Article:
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Recognising the sports coaching profession

The sports coaching profession needs to be given more importance.

By Dr Renzo Kerr Kumbo

On my return from the 14th ICCE Global Coach Conference in Singapore, I could not but reflect upon the need for more advocacy for the recognition of Sports Coaching in Malta. This same need has been voiced by various stakeholders during local fora including the CoachEd6 conference at MCAST in 2022, the MCAST Sports Symposium and the MCS Conference in 2023.

The number of sports coaches in Malta (full-time, part-time and volunteers) count in the thousands, while there are tens of thousands using their services. The growth experienced by sports coaching in Malta, in the last decades, has drawn in a few hopeful improvements which at a minimum include a growing number of coaching education initiatives, the government’s lowered taxation for coaches, and
the coaches’ general active involvement.

Coaching education is, at present, either offered by sports associations or by higher education institutions.

While some of the education programmes within sports association(s) are growing in number, consistency, and quality, there are other associations without a clear educational framework and programme.

Some higher educational institutions, on the other hand, have been trying to elevate coaching education as an academic field but are facing several limitations or inconsistencies too.

Tax for sports coaches was lowered to 7.5% in the last few years. While this has been welcomed by many, one must reflect upon the actual reason behind this political and economic decision.

Furthermore, it is necessary to explore whether this has essentially contributed to the elevation of sports coaching and its promotion as a valuable and viable profession.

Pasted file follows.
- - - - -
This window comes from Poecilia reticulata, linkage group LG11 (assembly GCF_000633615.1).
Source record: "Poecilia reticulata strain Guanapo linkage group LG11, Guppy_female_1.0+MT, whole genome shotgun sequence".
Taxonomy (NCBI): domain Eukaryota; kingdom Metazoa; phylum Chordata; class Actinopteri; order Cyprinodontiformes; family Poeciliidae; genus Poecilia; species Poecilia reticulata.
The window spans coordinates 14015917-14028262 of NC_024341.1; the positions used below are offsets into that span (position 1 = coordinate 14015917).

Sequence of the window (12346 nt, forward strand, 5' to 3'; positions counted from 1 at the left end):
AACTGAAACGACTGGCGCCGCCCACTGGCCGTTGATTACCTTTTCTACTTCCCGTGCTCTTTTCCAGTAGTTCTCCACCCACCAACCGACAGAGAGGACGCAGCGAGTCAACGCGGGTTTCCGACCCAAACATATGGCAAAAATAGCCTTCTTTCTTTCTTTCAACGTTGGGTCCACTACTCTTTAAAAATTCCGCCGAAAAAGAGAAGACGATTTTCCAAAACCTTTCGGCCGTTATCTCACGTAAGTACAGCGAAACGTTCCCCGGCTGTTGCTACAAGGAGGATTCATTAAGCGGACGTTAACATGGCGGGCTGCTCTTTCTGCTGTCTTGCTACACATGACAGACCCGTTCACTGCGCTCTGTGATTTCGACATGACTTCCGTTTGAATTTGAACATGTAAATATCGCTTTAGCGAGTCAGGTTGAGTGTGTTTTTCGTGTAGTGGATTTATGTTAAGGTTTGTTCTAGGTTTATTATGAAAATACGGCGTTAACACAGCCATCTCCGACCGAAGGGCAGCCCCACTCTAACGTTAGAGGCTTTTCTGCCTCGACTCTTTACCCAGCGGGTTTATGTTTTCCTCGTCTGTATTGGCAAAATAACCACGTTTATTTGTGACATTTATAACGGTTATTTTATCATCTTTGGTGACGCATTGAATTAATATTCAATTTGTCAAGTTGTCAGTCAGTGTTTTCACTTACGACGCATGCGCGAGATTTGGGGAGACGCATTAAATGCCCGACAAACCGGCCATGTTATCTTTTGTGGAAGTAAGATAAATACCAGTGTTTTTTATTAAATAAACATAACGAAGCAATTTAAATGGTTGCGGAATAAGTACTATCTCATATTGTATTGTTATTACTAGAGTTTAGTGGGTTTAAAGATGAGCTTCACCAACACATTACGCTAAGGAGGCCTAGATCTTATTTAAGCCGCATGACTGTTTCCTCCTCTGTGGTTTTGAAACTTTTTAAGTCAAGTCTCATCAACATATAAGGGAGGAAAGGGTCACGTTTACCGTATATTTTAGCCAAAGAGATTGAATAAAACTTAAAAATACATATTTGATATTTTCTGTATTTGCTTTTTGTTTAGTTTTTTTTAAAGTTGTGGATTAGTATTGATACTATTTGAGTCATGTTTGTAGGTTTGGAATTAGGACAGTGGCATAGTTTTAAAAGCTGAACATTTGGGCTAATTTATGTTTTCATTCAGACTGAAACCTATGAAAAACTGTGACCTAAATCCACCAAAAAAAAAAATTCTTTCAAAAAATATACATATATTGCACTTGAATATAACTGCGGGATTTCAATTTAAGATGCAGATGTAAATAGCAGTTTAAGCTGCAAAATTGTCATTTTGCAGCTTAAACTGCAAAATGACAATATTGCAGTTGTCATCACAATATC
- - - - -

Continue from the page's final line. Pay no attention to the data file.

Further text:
Coaches’ active participation in local debates has lately increased in numbers but possibly known to sporadic initiatives by individuals or specific organisations.

Additionally, the participation of coaching leaders in international fora has also been active over the years.

Yet, while this participation has served in the development of the participating individuals and the organisations they represent, it has rarely contributed to sports coaching as a profession, on a national level.

With the above as a non-comprehensive background to sport coaching development in Malta, and with the continuous criticism about the lack of sporting success in Maltese sports, we shall introspectively reflect on our national praxis, and whether this is targeting the elevation of Sports Coaching as a profession.

While sports coaching is vaguely recognised and (not) regulated in Malta, internationally, it is growing exponentially.

Many countries are presently looking at very specific contextual issues to elevate both profession and practice.

Areas such as robust recruitment process (which is still absent in Malta), attraction, recruitment, retainment and ‘returnship’ of sports coaches are deeply explored in Australia; flexible and healthy environments and systems for coaches’ retainment are explored in the Nordic countries; women
in coaching is on the wider contemporary international agenda; while fatherhood in sports coaching is an emerging field being explored by Icelandic colleagues.

Considering the number of people using the service of sports coaches in Malta and given the importance of sports coaching in the last electoral manifest of the present government, it is evident that there is a dire need to put this issue at the forefront of the national agenda in sports operation and management.